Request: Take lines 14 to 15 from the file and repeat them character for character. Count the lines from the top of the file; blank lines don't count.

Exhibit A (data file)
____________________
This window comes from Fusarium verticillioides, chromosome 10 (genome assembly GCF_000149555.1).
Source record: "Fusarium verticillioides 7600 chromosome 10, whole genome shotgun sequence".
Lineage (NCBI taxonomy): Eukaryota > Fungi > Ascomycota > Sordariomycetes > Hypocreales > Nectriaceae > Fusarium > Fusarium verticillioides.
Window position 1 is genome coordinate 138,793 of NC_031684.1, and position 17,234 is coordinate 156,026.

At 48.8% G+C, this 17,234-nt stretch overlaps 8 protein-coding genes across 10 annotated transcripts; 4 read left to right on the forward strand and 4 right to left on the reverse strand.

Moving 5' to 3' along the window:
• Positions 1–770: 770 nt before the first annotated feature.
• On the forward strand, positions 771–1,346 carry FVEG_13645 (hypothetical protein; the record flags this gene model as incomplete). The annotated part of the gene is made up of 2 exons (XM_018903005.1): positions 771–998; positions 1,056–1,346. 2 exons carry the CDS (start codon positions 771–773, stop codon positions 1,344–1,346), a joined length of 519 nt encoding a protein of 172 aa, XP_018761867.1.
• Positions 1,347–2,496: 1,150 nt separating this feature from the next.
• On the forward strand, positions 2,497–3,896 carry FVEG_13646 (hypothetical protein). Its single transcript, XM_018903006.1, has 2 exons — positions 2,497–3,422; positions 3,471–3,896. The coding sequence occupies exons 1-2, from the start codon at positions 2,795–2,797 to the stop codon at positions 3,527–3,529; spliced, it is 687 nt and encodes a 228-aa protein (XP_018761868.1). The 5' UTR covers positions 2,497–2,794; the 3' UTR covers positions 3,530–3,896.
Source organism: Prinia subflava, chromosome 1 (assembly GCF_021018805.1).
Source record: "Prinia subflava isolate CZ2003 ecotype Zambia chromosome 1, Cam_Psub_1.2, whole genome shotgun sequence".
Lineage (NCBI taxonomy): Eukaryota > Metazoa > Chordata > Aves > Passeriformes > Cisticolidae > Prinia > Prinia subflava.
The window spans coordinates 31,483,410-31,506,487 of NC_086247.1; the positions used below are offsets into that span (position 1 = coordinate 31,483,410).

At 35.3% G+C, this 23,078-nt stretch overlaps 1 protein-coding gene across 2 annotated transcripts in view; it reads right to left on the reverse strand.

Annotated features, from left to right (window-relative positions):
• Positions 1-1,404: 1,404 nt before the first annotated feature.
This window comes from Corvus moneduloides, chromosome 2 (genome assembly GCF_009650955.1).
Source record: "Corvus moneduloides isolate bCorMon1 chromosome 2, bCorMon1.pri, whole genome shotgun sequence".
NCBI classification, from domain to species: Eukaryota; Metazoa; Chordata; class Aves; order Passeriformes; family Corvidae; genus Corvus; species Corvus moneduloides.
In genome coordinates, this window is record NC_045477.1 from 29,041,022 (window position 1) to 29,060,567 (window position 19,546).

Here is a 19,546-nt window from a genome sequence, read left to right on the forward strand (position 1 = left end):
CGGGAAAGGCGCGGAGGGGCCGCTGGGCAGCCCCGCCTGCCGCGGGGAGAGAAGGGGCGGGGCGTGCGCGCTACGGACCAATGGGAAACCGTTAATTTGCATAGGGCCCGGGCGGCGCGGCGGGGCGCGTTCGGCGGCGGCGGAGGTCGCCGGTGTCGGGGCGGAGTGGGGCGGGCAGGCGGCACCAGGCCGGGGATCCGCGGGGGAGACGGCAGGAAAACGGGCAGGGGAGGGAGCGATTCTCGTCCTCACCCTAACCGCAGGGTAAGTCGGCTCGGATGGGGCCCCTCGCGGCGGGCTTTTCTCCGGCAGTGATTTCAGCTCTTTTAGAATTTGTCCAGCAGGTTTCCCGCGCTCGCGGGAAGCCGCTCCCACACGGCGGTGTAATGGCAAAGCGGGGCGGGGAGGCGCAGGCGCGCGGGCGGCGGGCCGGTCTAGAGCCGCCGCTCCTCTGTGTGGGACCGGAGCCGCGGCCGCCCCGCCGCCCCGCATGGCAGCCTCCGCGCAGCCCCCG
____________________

The window spans coordinates 31,483,410-31,506,487 of NC_086247.1; the positions used below are offsets into that span (position 1 = coordinate 31,483,410).

At 35.3% G+C, this 23,078-nt stretch overlaps 1 protein-coding gene across 2 annotated transcripts in view; it reads right to left on the reverse strand.